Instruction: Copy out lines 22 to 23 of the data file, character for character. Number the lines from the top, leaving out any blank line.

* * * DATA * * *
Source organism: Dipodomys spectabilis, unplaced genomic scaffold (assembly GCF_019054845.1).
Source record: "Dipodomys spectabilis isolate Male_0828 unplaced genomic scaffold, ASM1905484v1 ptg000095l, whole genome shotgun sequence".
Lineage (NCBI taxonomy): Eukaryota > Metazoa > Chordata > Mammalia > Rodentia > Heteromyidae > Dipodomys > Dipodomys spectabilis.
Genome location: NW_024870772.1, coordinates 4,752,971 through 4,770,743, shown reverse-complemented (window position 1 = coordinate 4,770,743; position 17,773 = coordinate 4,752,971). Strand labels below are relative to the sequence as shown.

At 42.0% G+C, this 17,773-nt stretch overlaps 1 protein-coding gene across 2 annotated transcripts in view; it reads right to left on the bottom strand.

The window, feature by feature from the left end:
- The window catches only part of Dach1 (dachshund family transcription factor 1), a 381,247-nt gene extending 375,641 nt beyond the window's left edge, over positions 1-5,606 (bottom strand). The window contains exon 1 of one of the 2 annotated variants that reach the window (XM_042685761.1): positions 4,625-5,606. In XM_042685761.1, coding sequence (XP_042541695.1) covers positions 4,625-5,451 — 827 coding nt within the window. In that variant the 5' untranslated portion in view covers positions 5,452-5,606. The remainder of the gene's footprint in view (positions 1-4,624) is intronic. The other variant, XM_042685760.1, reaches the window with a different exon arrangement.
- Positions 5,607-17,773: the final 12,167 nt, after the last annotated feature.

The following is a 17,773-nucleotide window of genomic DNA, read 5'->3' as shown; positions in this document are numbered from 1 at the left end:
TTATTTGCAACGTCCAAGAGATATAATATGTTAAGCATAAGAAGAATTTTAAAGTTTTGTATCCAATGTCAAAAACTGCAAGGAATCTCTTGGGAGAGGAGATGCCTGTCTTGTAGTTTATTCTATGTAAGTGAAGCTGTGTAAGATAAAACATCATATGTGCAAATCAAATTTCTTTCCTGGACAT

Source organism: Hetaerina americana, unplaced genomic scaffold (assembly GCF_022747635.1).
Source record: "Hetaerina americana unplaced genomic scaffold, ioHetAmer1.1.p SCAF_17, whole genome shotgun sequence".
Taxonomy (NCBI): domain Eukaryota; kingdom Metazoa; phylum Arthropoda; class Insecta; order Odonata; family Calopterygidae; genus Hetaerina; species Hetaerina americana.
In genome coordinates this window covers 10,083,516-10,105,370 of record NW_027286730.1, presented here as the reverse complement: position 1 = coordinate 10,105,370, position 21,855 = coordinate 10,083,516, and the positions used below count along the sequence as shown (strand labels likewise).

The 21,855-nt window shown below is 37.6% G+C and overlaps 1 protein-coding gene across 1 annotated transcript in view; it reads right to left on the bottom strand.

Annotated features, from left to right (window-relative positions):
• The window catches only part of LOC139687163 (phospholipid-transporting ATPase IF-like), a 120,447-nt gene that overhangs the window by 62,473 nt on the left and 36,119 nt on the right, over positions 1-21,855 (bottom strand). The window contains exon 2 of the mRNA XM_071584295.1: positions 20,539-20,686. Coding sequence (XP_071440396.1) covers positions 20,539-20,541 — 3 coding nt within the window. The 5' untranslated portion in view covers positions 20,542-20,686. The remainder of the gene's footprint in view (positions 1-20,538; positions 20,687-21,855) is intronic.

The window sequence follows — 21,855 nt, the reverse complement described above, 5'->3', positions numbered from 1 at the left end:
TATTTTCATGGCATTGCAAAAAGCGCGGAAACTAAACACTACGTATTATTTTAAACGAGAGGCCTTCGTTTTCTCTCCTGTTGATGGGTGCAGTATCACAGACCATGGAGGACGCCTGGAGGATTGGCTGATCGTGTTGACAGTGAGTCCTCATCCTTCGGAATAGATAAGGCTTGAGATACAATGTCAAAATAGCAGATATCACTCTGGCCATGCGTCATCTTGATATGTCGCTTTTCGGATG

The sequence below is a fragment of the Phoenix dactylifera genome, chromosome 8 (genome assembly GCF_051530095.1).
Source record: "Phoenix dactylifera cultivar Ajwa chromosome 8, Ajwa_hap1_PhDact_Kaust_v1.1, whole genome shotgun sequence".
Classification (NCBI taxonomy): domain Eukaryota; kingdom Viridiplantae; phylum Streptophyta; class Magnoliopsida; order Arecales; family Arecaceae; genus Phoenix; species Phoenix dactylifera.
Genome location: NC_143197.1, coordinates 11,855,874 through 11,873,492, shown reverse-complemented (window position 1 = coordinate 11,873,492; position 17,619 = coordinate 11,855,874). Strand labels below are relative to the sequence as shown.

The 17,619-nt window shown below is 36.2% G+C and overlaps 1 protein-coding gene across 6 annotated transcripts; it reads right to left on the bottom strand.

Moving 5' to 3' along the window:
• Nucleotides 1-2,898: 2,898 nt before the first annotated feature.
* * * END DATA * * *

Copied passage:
Classification (NCBI taxonomy): domain Eukaryota; kingdom Viridiplantae; phylum Streptophyta; class Magnoliopsida; order Arecales; family Arecaceae; genus Phoenix; species Phoenix dactylifera.
Genome location: NC_143197.1, coordinates 11,855,874 through 11,873,492, shown reverse-complemented (window position 1 = coordinate 11,873,492; position 17,619 = coordinate 11,855,874). Strand labels below are relative to the sequence as shown.